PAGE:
STRIKERS DEMAND PAYMENT OF WAGE ARREARS.
Publication: Monitor Volume: 4 Issue: 15
On January 20, striking workers at a phosphorus plant in Janatas in southern Kazakhstan’s Zhambyl Region called on President Nursultan Nazarbaev to order an independent audit of the state-owned "Phosphorite" enterprise. The strikers say they are owed a total of $6 million in unpaid wages, and blame both the central and the regional governments for their plight. Fifty protesters set off for Akmola but were turned back by the militia, while 20 hunger-strikers were said to have been hospitalized. (Russian agencies, January 20; BBC, January 21)
The strike, which began in mid-December, originally involved 200 workers. Now, according to trade union leaders, 3,000 are marching. A government commission headed by Deputy Minister of Energy, Industry and Trade, Murat Murtazaev, visited Janatas last week. Afterwards, Murtazaev said the factory "was not doing badly." He praised a three-bank consortium, set up last November by governmental decree to provide financial aid, for having made good all wage arrears dating from November, 1997. The workers have not, however, been paid wage arrears predating November. The government says it can not come up with the $6 million the workers claim, and that the only solution lies in privatizing the plant. (Panorama, January 16) Murtazaev did not mention that "Phosphorite" is only one of four subsidiaries of the "Kazphosphor" company whose workers are suffering wage arrears. On January 21, President Nazarbaev replaced the regional head of administration, Amalbek Tshanov, with the head of his own presidential administration, Sarybay Kalmurzaev.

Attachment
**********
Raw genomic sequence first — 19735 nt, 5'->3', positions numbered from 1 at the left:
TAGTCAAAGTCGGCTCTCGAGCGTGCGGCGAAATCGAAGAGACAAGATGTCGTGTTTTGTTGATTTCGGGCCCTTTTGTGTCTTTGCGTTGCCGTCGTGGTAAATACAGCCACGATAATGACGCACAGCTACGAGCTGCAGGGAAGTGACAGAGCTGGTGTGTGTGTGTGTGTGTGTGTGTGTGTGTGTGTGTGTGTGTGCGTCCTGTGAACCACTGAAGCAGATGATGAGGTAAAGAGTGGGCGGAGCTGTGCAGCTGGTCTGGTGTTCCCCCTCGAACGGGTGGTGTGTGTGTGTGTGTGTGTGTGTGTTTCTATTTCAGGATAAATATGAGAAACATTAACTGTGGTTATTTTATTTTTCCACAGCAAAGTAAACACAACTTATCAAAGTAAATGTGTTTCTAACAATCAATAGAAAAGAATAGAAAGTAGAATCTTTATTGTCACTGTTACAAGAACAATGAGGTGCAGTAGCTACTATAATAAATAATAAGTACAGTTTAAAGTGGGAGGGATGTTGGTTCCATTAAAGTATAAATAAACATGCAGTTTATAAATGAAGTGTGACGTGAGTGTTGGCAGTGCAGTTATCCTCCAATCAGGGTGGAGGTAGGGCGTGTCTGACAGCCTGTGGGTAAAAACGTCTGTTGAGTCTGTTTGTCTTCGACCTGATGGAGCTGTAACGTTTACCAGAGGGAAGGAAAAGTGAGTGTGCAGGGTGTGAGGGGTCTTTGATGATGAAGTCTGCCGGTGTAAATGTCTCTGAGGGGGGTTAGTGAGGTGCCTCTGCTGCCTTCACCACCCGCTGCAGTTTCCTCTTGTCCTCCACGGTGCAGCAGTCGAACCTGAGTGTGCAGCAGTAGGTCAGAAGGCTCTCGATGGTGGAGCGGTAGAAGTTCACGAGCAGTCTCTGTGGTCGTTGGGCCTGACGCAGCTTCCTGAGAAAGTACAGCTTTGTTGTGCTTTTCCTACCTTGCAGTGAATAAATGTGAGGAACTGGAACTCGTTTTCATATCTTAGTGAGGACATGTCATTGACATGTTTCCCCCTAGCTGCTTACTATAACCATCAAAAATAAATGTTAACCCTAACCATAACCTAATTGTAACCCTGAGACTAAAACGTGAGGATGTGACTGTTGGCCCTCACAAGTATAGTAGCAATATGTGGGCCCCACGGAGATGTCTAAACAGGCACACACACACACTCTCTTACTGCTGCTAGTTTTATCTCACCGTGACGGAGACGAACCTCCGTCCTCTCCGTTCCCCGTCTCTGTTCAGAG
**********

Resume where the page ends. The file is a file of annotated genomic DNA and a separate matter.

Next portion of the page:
Strikes are unusual in Kazakhstan, where tough penalties are enforced for political protests. Kazakhstan’s Federation of Free Trade Unions, lobbying to win national and international media attention for workers’ grievances, is being investigated by the prosecutor-general on charges that it received financial support from abroad and deliberately incited social unrest. (Itar-Tass, January 19) The Janatas strikers have set a precedent by declaring hunger strikes involving whole families, some of whom are attracting added attention by camping out in sub-zero temperatures.
But the strikers represent only a tiny fraction of the population. The general unwillingness to strike is highlighted in a survey conducted in Kazakhstan last year under the auspices of the U.S. Information Agency. Only 20 percent of those questioned said they had received all their wages on time, and "few thought the government was doing a good job." Nonetheless, the majority said they would be unwilling to resort to political means to voice their grievances. Moreover, Kazakhstanis are "somewhat more likely to blame local authorities for the nonpayments crisis than the central government," while "few place direct blame on President Nazarbaev." (Opinion Analysis, USIA, November 17,1997)
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